If you're looking into building yourself the best gaming PC for around $600, you're definitely going to want to look at this one! This budget gaming beast has plenty of power where it's needed and lots of upgrade potential for when you're ready to push it even further!
I've put together an amazing budget build including AMD's R5 2600, an AMD RX 580, 8GB of DDR4 RAM, and 480GB of SSD storage! This cheap but powerful budget build serves as a great platform to start with and upgrade as you go, but it's already going to dominate 1080p gaming!
Competitive shooters, MOBAs, indie games, and all eSports titles will run flawlessly on this build. It'll also give you that smooth 60fps+ experience in graphically demanding AAA games like GTA: V, Black Ops 4, Battlefield 5, Hitman 2, and practically everything else!
Have a question? Ask me in the comment section!
Best prebuilt gaming pc under 600
|Thermaltake Versa H18||VIEW ON AMAZON →|
|ASRock B450M Pro4||VIEW ON AMAZON →|
|AMD R5 2600||VIEW ON AMAZON →|
|PowerColor RX 580 (8GB)||VIEW ON AMAZON →|
|EVGA 500 BR 80+ Bronze||VIEW ON AMAZON →|
|2x4GB Kingston HyperX Fury DDR4 RAM||VIEW ON AMAZON →|
|Kingston A400 480GB SSD||VIEW ON AMAZON →|
If you'd rather skip over the build process and get right to gaming, that's possible. A prebuilt gaming desktop can get you gaming without any work required on your part. Here's an option with similar specs to the DIY build on this page (right below this). It's easier to set up, but you'll get more out of the build I recommend.
The Best $600 Gaming PC Build
REQUIRED TOOLSThe tools you need:
- A small Phillips screwdriver
Size #2 works well as a general rule.
- An anti-static wristband
Optional but recommended.
- Patience And lots of it.
That’s really all you need to assemble your new desktop. All of the mounting hardware and cables will come with the parts listed above. The only time you might need something extra is if you’re modifying the build on this page.
HOW TO BUILD YOUR PC...
Super Simplified Build Steps:
- Install the power supply into the case
- Install the processor (CPU)
- Seat RAM in the motherboard
- Mount the CPU cooler (don’t forget thermal paste if you're not using a stock cooler!)
- Insert the motherboard’s rear I/O plate into the case's rear I/O slot
- Mount the motherboard in the case (get your i/o ports through and use the middle standoff as a guide)
- Plug your graphics card into the motherboard
- Install storage drives
- Plug all power and data cables in where they're required (storage, case, motherboard, graphics card, etc)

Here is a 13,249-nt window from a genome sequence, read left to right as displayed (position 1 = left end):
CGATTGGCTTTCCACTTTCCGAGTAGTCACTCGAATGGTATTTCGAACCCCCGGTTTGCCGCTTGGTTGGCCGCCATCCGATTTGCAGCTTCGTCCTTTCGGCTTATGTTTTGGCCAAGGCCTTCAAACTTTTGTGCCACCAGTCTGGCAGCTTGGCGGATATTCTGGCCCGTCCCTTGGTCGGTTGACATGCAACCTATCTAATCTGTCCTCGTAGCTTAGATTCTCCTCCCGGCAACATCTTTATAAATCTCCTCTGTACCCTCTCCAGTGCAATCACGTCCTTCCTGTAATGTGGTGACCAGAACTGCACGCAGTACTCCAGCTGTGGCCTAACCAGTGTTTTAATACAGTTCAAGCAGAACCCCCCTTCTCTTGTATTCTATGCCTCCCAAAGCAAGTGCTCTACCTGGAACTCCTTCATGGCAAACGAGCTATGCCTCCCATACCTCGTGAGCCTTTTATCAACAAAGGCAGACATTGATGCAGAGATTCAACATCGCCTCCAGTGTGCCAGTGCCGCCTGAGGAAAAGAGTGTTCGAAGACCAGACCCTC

- Turn your PC on
- Install your OS
- Install and update ALL drivers
If you’ve never built a computer before, then you probably want to take some time to learn the basics before getting ahead of yourself. To do that you have a couple of options you can choose from.
The first, and probably the easiest way for most people to learn is finding a walkthrough on YouTube from a reputable tech channel. Here’s one by BitWit as an example.
Alternatively, I’ve put together an in-depth guide on how to build a PC as well as a FAQ to address the most common questions and problems. I've also put together a short post covering 10 of the most common mistakes people make when building.
Add-ons like SSDs and optical drives are by no means necessary, but they may give you a better experience. Others, like an operating system, are much more crucial. If you're planning on installing your OS from a disc instead of a USB flash drive then you'll definitely need an optical drive.
This build is perfectly suited for 1080p gaming, it'll handle most AAA titles on at least high settings while putting out 60fps+. That's to say, you can expect this build to handle all of your favorite games without a problem - in 1080p.
There are, however, some exceptions. Red Dead Redemption 2, for instance, is an extremely demanding game by today's standards and this build would only be able to run on with a mixture of mid/high settings to maintain 60fps in most areas.
Keep in mind that the price listed above is for the core components only, you will still need an operating system and any other peripherals that you don't currently have (mouse, keyboard, audio, etc).
Case: Holding everything together is the Thermaltake Versa H18 micro-ATX case. It gives you lots of options for expansion in terms of added storage, or a more intensive cooling profile. The H18 comes with a total of 3x front USB ports as well as 3.5mm headphone and microphone jacks. It's also boasting a tempered glass side panel and a full PSU shroud. The compromise being it only comes with 1x 120mm fan - 1 is pretty much good enough for this build, but you might want to add 1 more.
There are A LOT of other cases that would work for this build, I really suggest that you take a look at some other options just in case you can find one that you like more! If you need some suggestions, check out what I consider the 5 best mATX cases!
Motherboard: The default motherboard, ASRock's B450M Pro4, is an awesome mATX option for a Ryzen-based build. It gives you support for all of the features we need with room to expand down the line, including 4x SATA3 ports, multiple case fan headers, 8x USB ports, 4 slots for DDR4 RAM, integrated audio, a built-in ethernet controller, and even M.2 NVMe SSD support.
Processor (CPU): AMD's R5 2600 is a complete beast when it comes to gaming, streaming, and pretty much anything else. With a sub-$200 price tag, the R5 2600 simply cannot be beaten in terms of price vs performance.
It's loaded with 6 cores and 12 threads that'll operate at a modest 3.9GHz by default. Since the R5 2600 fully supports overclocking, you could easily squeeze out even more performance if you don't mind spending some time testing.
The R5 2600 comes with a good CPU cooler AMD has dubbed the Wraith Stealth. It works great and can perform similarly to a Hyper 212 EVO.